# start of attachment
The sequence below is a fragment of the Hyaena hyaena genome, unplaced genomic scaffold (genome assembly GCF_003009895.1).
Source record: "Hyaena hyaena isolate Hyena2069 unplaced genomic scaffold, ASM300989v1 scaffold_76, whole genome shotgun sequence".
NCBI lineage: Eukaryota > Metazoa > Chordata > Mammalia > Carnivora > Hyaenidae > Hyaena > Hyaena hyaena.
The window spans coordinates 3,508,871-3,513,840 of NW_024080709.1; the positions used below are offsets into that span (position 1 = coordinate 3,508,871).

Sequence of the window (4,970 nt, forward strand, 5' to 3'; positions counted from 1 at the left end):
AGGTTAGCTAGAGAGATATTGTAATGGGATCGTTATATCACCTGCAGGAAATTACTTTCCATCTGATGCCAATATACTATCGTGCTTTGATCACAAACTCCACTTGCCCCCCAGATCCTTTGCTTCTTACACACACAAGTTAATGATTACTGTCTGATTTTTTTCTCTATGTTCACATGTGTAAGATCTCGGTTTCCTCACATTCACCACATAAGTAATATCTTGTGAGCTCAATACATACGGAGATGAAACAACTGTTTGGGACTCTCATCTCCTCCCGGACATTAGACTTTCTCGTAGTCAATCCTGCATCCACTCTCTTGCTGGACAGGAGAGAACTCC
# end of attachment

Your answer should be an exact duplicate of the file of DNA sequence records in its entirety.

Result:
The sequence below is a fragment of the Hyaena hyaena genome, unplaced genomic scaffold (genome assembly GCF_003009895.1).
Source record: "Hyaena hyaena isolate Hyena2069 unplaced genomic scaffold, ASM300989v1 scaffold_76, whole genome shotgun sequence".
NCBI lineage: Eukaryota > Metazoa > Chordata > Mammalia > Carnivora > Hyaenidae > Hyaena > Hyaena hyaena.
The window spans coordinates 3,508,871-3,513,840 of NW_024080709.1; the positions used below are offsets into that span (position 1 = coordinate 3,508,871).

Sequence of the window (4,970 nt, forward strand, 5' to 3'; positions counted from 1 at the left end):
AGGTTAGCTAGAGAGATATTGTAATGGGATCGTTATATCACCTGCAGGAAATTACTTTCCATCTGATGCCAATATACTATCGTGCTTTGATCACAAACTCCACTTGCCCCCCAGATCCTTTGCTTCTTACACACACAAGTTAATGATTACTGTCTGATTTTTTTCTCTATGTTCACATGTGTAAGATCTCGGTTTCCTCACATTCACCACATAAGTAATATCTTGTGAGCTCAATACATACGGAGATGAAACAACTGTTTGGGACTCTCATCTCCTCCCGGACATTAGACTTTCTCGTAGTCAATCCTGCATCCACTCTCTTGCTGGACAGGAGAGAACTCC